Attic Tapes is more than just a serving of half-thought-out or never-cooked Brainiac outtakes – far, far from it. On the double LP, whose carefully sequenced 37 tracks are illuminating in many more facets and ways than one, we see the formation of Brainiac and its wanderlust ascent. (No comment from those wondering where the Wizbangs demos went.) The collection has it all – from fully formed band exercises (“Still Insane Velveteen”, “Toby’s International”, “Signal Flow”, an early take on “Hot Metal Dobermans” titled “Banzai Superstar”) and four-track roots of songs that later fully blossomed (two great takes on “Silver Iodine”, a fuzzy demo of “Cookie Don’t Sing”) to wonderful ephemera, like “Indian Poker Pt. 0″, an early version of “Kiss Me, You Jacked-Up Jerk”, even the origins of some great Taylor synth work (“Dr. Fingers”). – Justin Vellucci
Nick Cave and the Bad Seeds – B-Sides & Rarities (Part II) [Mute]
Nearly 15 years of lineup changes and recording sessions have produced a host of unreleased songs in Nick Cave and the Bad Seeds’ canon. In October, the band gathered and released B-Sides & Rarities (Part II). The songs—many of which are previously unreleased studio outtakes and B-sides of singles—are the much-anticipated second installment of the band’s 2005 B-Sides & Rarities collection.
Curated by Nick Cave and Warren Ellis, the 27 songs that make up the current album comprise recordings from 2006 to 2020, including the track “Vortex”, which was pre-released earlier this year. The album reveals emotionally concentrated songs about love, death, and God—subjects Cave has often explored. However, the songs feel more thoughtful in this collection, finding Cave amidst the evolution from raw rocker to introspective singer.
A live recording of “Push the Sky Away” with the Melbourne Symphony Orchestra is a poignant performance. Similarly, Cave’s cover of Leonard Cohen’s “Avalanche” (which he recorded for season two of the TV series Black Sails), is quieter and more pensive than the version on 1984’s From Her to Eternity. Cave talked about the songs with affection in an interview on YouTube that came out ahead of the collection: “I always liked the original B-Sides & Rarities more than any of our other albums… There is something, too, about the smallness of certain songs that is closer to their original spirit.”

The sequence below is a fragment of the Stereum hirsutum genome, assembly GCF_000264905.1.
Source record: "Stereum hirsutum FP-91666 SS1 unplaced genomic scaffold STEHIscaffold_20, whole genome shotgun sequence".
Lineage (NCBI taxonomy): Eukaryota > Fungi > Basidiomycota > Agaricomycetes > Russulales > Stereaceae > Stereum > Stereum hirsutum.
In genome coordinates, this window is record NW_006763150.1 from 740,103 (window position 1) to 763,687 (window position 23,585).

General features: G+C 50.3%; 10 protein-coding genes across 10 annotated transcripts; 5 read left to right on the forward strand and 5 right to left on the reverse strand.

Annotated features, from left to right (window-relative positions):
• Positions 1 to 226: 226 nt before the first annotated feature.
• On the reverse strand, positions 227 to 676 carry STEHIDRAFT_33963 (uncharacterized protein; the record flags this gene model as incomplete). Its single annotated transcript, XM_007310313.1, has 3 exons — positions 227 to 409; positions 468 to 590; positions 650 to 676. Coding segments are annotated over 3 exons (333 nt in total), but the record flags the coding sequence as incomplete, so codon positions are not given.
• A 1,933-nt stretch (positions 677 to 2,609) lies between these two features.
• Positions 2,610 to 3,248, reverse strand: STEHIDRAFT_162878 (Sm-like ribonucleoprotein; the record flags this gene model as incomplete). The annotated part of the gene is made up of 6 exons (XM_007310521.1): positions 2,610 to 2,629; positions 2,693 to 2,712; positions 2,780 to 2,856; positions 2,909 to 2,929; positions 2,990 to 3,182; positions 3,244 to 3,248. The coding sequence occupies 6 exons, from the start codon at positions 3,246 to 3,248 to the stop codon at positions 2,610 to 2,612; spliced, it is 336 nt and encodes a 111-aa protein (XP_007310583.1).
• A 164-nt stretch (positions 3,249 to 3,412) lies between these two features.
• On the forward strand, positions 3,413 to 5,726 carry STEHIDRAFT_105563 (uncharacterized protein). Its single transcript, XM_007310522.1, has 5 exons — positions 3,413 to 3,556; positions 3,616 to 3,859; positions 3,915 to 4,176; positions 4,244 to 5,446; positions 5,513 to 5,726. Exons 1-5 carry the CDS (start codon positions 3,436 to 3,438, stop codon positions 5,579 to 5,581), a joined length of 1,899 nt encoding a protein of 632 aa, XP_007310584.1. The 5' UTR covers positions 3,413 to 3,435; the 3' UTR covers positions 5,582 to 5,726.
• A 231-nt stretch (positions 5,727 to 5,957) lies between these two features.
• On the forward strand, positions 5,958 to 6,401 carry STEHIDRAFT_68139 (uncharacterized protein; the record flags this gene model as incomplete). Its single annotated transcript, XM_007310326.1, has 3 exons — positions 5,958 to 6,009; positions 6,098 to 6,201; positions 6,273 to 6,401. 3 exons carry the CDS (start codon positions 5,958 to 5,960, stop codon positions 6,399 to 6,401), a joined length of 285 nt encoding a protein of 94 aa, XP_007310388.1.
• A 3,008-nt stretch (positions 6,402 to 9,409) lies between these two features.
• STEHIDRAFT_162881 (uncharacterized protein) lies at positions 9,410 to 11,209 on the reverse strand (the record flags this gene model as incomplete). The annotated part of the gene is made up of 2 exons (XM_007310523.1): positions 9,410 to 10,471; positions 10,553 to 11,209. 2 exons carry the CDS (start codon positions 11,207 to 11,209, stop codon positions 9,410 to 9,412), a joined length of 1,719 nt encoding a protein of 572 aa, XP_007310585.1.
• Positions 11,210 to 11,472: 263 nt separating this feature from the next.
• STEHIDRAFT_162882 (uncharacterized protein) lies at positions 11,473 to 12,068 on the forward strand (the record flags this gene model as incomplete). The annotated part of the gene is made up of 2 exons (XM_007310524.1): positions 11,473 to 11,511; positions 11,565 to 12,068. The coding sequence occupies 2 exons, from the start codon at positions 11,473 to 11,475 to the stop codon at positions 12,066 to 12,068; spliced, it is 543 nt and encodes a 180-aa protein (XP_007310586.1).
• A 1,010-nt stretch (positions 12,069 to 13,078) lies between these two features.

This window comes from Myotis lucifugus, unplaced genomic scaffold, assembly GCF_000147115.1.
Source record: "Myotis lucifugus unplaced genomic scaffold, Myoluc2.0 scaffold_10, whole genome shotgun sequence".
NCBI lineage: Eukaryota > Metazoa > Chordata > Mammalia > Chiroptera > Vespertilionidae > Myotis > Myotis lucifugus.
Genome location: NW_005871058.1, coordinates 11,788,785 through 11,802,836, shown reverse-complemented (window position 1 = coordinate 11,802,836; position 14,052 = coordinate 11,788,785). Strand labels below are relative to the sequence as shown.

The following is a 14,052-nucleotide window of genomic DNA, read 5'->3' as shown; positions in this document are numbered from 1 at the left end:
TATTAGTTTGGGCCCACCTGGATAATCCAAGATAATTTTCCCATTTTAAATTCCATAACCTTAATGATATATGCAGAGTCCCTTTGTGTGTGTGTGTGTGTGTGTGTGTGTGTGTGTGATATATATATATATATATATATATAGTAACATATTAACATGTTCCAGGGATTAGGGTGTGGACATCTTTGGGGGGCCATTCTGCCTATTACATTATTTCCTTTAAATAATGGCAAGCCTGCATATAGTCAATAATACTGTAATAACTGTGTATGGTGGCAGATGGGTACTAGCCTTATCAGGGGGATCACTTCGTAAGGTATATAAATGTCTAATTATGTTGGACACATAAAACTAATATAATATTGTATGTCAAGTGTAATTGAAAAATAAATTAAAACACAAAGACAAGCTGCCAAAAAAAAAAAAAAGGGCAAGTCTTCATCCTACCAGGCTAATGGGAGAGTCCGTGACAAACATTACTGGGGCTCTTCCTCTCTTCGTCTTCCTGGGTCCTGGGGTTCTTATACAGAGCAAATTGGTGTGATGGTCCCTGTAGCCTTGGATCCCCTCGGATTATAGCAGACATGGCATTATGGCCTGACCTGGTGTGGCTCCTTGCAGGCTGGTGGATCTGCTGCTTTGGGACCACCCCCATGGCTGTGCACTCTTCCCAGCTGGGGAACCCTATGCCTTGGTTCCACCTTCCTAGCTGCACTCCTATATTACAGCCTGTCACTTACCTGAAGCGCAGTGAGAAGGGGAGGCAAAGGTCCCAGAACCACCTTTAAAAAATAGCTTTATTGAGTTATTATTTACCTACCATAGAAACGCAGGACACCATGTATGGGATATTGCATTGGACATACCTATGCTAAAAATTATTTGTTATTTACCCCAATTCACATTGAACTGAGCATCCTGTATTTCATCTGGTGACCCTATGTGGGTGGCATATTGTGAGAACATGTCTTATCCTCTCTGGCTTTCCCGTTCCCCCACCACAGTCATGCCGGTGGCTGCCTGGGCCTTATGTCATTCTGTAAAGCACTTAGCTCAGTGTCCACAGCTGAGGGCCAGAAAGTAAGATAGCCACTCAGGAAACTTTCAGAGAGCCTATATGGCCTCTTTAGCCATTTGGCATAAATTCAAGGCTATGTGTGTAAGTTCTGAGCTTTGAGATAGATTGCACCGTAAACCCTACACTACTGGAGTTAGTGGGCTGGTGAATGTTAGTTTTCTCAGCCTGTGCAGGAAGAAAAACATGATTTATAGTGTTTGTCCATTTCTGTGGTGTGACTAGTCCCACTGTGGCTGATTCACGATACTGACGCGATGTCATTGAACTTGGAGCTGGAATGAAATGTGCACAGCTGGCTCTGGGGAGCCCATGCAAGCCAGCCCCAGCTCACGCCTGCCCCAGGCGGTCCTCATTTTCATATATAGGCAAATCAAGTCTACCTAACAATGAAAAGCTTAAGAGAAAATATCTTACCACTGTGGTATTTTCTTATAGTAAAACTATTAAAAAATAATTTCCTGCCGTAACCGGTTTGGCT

Many of the B-sides and rarities on this album have been long available on the backsides of singles, soundtracks, and YouTube. However, having the songs packaged together is a welcomed addition to any fan’s collection. A limited-edition seven-LP box set is currently available for pre-order, which includes all 83 songs from both B-Sides & Rarities collections. – Jennifer Makowsky
The Charlatans – A Head Full of Ideas [Then Records]
For a band who were once dismissed as little more than Stone Roses wannabes, the Charlatans sure have overachieved. Delayed a year due to the COVID pandemic, A Head Full of Ideas marked their 30th anniversary with 21 of their best singles. Deluxe additions add demos and live tracks, the latter of which reinforce the British indie act’s reputation as a compelling live act. However, it is the singles that are the heart of the collection.
From the danceable wistfulness of 1990’s “The Only One I Know” to the buoyantly Beatlesque “Totally Eclipsing” from 2017, the Charlatans try out many different sounds and influences, but their sincerity and charisma always come through. Also, whether expressing it through Stonesy groove music, sharp Britpop, or anything in between, the band never lose their foundation in rock and melody. Crucially, their hard-won sincerity and charisma, best represented by frontman Tim Burgess, is evidence of their perseverance through shifting trends, a fickle music press, and the tragic deaths of band members.
Ironically, the no-frills, down-to-earth attitude that makes the Charlatans’ music so great has probably led to their being somewhat overlooked as one of the great British bands of the last 30 years. A Head Full of Ideas is an eminently listenable, totally enjoyable occasion to give them their due. – John Bergstrom